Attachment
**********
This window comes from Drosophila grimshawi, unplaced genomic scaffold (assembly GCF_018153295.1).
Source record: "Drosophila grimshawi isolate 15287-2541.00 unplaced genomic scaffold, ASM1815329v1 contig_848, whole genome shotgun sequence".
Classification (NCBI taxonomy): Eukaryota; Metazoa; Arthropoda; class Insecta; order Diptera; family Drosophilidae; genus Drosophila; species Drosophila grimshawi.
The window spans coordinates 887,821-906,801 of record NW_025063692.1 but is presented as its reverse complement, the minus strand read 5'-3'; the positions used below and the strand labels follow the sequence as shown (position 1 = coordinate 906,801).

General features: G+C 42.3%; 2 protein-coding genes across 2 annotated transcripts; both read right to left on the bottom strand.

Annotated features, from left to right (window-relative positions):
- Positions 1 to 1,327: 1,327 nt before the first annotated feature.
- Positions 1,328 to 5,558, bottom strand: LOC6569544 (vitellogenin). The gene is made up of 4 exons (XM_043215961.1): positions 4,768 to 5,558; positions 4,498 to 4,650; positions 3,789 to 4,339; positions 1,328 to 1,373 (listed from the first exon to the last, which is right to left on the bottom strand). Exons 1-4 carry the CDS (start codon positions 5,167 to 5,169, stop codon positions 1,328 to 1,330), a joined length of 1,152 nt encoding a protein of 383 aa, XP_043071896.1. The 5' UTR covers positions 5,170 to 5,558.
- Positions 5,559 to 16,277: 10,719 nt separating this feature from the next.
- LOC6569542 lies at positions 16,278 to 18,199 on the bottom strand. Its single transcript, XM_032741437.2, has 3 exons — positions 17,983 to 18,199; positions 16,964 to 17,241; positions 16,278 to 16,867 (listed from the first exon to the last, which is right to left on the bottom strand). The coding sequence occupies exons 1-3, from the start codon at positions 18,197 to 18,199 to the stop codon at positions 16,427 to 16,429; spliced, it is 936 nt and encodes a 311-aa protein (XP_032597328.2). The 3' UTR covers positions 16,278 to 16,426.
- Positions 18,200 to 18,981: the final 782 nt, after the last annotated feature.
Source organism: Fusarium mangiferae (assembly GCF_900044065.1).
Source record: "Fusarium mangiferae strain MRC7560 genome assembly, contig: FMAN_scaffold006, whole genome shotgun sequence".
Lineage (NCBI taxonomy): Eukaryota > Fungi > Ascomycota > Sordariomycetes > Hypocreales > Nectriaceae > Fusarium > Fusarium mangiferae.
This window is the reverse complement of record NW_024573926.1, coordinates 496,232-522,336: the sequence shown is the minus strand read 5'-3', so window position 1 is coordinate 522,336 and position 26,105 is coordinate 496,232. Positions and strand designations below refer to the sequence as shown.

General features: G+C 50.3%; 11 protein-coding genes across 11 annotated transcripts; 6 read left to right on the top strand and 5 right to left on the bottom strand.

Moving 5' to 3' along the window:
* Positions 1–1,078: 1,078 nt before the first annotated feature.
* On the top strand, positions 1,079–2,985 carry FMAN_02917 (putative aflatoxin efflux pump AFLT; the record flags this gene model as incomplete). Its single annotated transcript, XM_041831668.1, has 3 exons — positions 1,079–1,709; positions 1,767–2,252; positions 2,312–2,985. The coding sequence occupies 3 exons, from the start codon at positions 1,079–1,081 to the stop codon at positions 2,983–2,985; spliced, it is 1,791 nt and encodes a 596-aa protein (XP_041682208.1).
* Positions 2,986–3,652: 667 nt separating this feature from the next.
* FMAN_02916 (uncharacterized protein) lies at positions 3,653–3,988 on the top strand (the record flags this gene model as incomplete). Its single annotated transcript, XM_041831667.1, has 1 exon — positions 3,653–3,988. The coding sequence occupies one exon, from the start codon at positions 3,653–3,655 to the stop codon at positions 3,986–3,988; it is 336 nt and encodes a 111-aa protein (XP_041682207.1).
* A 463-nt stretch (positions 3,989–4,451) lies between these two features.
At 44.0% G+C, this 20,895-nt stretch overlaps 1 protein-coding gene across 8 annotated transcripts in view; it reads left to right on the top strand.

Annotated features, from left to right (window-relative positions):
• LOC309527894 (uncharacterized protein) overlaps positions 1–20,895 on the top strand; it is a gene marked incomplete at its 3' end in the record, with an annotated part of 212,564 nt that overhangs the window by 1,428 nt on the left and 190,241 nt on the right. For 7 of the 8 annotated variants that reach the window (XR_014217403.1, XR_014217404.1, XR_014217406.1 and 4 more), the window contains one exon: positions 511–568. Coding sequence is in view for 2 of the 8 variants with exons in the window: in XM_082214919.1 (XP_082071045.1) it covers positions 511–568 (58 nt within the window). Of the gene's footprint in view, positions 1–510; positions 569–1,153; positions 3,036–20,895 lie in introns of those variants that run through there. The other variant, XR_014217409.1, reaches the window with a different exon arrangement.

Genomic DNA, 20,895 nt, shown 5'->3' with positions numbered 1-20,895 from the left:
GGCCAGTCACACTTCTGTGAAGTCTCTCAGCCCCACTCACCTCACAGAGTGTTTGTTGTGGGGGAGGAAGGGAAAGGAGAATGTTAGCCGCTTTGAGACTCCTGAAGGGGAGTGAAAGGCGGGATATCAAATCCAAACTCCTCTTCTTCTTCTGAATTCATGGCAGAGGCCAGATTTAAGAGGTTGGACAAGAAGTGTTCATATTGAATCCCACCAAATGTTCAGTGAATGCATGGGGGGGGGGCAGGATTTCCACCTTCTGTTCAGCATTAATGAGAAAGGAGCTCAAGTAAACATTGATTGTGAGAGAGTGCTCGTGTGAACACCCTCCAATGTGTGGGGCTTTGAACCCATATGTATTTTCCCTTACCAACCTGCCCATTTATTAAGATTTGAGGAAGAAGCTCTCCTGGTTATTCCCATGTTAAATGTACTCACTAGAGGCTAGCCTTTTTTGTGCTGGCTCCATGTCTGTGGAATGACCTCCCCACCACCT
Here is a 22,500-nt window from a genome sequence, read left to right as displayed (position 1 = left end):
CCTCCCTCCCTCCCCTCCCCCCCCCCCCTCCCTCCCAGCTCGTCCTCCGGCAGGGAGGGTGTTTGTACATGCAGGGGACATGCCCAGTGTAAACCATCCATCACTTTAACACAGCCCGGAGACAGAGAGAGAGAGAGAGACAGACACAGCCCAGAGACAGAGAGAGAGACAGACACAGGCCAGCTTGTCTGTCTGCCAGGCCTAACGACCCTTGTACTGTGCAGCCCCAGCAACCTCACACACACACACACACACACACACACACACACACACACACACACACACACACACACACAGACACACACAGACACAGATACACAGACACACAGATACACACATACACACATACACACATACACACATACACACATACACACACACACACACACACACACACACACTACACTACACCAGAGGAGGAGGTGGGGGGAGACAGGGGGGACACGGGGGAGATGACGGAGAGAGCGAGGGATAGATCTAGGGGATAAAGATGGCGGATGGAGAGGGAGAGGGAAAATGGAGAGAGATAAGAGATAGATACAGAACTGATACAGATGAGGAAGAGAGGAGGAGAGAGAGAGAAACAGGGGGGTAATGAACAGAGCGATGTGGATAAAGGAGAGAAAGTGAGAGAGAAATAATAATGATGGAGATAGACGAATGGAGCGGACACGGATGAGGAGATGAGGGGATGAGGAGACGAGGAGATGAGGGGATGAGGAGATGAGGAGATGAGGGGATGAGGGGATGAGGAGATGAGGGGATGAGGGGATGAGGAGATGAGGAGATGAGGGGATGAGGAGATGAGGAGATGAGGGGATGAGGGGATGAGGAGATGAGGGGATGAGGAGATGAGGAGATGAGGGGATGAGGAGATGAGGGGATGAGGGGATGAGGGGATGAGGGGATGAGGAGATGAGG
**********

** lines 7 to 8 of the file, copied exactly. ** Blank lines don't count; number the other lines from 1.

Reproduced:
- Positions 1 to 1,327: 1,327 nt before the first annotated feature.
- Positions 1,328 to 5,558, bottom strand: LOC6569544 (vitellogenin). The gene is made up of 4 exons (XM_043215961.1): positions 4,768 to 5,558; positions 4,498 to 4,650; positions 3,789 to 4,339; positions 1,328 to 1,373 (listed from the first exon to the last, which is right to left on the bottom strand). Exons 1-4 carry the CDS (start codon positions 5,167 to 5,169, stop codon positions 1,328 to 1,330), a joined length of 1,152 nt encoding a protein of 383 aa, XP_043071896.1. The 5' UTR covers positions 5,170 to 5,558.